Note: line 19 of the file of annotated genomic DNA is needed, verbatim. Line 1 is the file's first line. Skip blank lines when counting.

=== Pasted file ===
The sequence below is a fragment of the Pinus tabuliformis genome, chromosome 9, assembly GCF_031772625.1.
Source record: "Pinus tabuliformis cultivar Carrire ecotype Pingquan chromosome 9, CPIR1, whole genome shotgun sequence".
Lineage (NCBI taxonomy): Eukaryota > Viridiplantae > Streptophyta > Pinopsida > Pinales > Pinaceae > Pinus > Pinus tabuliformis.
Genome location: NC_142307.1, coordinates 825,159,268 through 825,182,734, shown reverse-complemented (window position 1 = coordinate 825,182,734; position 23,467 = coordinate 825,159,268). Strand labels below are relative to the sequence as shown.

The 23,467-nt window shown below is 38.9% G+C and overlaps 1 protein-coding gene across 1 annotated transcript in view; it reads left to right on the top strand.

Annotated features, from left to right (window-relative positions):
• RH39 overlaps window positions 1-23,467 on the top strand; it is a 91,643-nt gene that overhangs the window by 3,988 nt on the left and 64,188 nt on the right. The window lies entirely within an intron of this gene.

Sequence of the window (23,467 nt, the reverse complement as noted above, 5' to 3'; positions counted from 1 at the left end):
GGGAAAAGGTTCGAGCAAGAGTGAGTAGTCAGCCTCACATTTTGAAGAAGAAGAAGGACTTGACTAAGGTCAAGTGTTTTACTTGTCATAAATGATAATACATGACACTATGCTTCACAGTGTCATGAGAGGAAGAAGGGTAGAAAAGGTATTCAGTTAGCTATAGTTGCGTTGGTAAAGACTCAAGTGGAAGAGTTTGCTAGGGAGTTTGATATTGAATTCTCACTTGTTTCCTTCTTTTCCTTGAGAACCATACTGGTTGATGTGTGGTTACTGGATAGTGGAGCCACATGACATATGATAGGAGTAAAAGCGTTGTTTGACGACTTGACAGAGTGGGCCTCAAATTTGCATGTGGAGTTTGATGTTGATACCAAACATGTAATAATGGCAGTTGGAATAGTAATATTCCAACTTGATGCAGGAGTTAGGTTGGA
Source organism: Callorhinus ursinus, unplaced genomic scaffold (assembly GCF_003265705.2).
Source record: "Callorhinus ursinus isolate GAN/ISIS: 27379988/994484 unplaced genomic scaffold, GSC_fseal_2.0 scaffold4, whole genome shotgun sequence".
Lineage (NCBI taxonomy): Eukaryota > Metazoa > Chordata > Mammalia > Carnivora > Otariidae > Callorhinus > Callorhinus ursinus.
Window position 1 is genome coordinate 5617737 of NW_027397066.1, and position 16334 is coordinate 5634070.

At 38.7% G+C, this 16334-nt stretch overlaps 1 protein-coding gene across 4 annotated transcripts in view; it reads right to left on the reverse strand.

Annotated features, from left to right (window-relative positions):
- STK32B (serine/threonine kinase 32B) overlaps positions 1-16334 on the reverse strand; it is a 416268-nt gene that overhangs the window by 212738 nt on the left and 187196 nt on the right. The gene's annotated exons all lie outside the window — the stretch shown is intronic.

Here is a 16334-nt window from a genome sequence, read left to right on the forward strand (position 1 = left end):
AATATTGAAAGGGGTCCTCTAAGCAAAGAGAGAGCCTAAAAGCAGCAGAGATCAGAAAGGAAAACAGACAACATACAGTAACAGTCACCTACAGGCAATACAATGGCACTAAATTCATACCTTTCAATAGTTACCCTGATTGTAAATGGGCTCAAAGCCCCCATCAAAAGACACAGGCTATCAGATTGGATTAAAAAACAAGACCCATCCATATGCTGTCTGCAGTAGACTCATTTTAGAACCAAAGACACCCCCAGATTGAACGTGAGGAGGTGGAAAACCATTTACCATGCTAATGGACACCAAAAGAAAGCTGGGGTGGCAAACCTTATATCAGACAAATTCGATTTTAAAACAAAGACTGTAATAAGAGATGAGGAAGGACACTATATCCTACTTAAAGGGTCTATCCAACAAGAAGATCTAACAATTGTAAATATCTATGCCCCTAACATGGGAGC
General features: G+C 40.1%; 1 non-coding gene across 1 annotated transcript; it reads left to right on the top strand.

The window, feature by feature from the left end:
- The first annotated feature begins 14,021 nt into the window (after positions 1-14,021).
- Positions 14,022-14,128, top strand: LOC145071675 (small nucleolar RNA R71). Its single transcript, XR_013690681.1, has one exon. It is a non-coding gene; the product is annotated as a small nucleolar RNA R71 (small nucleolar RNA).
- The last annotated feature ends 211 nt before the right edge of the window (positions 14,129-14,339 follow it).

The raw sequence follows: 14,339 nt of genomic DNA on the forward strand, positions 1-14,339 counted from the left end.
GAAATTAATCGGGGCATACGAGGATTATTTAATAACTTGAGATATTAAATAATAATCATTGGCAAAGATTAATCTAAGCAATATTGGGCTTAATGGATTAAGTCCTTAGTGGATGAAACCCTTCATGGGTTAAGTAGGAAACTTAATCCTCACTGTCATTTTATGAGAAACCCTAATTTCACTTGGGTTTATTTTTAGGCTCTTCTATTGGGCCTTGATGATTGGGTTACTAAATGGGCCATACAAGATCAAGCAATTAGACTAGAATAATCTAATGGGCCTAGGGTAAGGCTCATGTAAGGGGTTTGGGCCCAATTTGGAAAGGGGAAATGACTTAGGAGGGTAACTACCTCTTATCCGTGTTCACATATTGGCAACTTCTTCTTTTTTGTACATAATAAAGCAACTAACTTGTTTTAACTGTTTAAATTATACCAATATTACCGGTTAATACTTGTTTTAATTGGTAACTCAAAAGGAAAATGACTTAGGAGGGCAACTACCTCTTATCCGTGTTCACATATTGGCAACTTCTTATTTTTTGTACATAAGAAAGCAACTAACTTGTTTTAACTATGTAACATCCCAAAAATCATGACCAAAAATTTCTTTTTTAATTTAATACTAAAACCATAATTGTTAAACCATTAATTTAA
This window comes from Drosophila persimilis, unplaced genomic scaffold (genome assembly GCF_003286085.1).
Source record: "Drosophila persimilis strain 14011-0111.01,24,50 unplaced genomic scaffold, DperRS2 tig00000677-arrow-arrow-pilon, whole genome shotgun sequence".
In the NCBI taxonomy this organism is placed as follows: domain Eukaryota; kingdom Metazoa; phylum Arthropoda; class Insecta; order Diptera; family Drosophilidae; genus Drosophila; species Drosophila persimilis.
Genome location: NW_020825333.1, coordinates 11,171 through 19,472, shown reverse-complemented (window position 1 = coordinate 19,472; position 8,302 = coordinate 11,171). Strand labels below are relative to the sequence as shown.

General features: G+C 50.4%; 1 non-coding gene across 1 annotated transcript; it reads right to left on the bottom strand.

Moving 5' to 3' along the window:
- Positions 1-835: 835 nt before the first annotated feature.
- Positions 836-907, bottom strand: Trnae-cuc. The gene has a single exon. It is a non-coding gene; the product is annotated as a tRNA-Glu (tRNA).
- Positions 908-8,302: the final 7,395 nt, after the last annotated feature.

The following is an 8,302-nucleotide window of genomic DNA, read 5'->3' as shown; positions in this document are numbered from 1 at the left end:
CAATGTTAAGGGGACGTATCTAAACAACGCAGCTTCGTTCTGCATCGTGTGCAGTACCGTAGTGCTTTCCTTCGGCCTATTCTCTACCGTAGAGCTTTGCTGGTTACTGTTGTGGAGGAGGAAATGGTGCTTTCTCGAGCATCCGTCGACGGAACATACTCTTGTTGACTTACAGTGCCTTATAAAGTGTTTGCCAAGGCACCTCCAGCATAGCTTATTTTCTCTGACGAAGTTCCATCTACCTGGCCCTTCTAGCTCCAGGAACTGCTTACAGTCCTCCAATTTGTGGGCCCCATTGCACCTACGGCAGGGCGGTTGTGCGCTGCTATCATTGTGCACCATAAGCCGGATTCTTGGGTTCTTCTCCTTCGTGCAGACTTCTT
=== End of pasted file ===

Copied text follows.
General features: G+C 40.1%; 1 non-coding gene across 1 annotated transcript; it reads left to right on the top strand.